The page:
Ok, so everybody’s been talking about the book about Doctor Octopus trying to be a good guy since Wednesday. Have we all got that out of our systems? Good. Let’s talk about the book where the bad guys try to be bad guys!
Storytellers: Nick Spencer & Steve Lieber
Color Art: Rachelle Rosenberg
Letterer: VC’s Joe Caramagna
Cover Artist: Steve Lieber
Variant Cover: Carlo Barberi & Edgar Delgado
Editor: Tom Brennan
Senior Editor: Stephen Wacker
THE STORY: The Sinister Six (four) make their assault on the Owl’s compound for the head of Silvio Silvermane – only not so much. Boomerang ditches his crew mid-job as they fight the Owl’s defenses so he can go down to the basement himself, where he finds his target. Not the head of Silvermane, but a painting of “The True Face of Victor von Doom,” which he describes as the most valuable and sought after piece of art in the world. Meanwhile, the car Boomerang trapped Shocker in has been fished out of the river and delivered to a junk yard. When Shocker busts out of the trunk, what does he find in the junkyard? The head of Silvio Silvermane mounted on a remote control car! Shocker takes the head and runs!
MY THOUGHTS: We are now five deep in a series of issues that refuse to let up on being the most ridiculously entertaining read possible. Spencer and Lieber seem to have a very clear idea of what they want to do and the talent to do it, and there’s just nothing standing in their way.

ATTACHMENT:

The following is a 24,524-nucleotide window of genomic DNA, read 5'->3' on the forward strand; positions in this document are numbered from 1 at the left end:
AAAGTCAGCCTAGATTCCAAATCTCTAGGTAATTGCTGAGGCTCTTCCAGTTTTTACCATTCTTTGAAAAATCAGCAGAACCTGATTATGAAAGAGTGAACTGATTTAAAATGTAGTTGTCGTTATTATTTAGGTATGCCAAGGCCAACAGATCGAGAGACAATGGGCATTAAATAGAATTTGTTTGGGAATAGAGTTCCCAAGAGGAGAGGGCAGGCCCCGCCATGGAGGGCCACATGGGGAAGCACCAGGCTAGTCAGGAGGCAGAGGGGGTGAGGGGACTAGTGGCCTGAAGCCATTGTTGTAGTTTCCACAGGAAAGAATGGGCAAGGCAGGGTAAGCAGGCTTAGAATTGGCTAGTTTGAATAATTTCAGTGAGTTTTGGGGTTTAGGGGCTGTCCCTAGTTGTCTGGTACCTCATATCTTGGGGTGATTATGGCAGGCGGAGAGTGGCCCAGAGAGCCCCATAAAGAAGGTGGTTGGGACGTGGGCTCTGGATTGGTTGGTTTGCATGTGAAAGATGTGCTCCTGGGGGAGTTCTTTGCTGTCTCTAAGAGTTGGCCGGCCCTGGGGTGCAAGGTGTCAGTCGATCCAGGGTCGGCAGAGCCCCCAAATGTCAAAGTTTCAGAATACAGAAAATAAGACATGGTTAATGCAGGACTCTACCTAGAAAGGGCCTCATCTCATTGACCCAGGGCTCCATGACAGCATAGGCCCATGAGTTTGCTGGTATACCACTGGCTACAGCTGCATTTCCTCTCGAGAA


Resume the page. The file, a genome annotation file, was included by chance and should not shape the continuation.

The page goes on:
Starting at the beginning, we’re first treated to a scene that makes the Owl scary in a way that I personally haven’t seen for some time. He has a man that stole from him tied up (in a location described by the caption as “Someplace Awful,” an amusing stylistic staple of this series). Suspended not far over the thief’s head are quite a lot of rats, seemingly just held by some netting that they are already working on chewing through. After the man pleads for his life, the Owl tells him a story that is pretty damn funny to the reader, though surely not to the thief. By the end of the story, the rats have chewed through the netting and descend on the thief’s head. As the Owl and his lackey walk out of the room, the Owl tells the lackey to save a few rats for him. Those are the first 4 pages of the issue. Page 5 is a full page of the Owl with blood around his mouth having torn into a rat. Boomerang’s signature narration begins for the issue on this page, saying, “So yeah – this guy, right? Let’s rob HIM.” Much has been made about this series’ perceived disrespect for the Shocker, but here we see an unexpected and impressive amount of respect shown to a villain that I would say is on a similar level with the Shocker. Contrary to the dumbing down of some B and C-list villains that’s been talked about lately, this is the kind of building up of a B-lister that makes them seem a truly formidable villain. In CrazyChris’ review of Superior Spider-Man #21 this week, he says of Dan Slott’s handling of Stunner, “If the creators do their job, even C-list villains can be impressive.” I would call the Owl a B-lister, but I think the same point applies here. Spencer and Lieber want to make him a big scary villain, and damn it, they DO.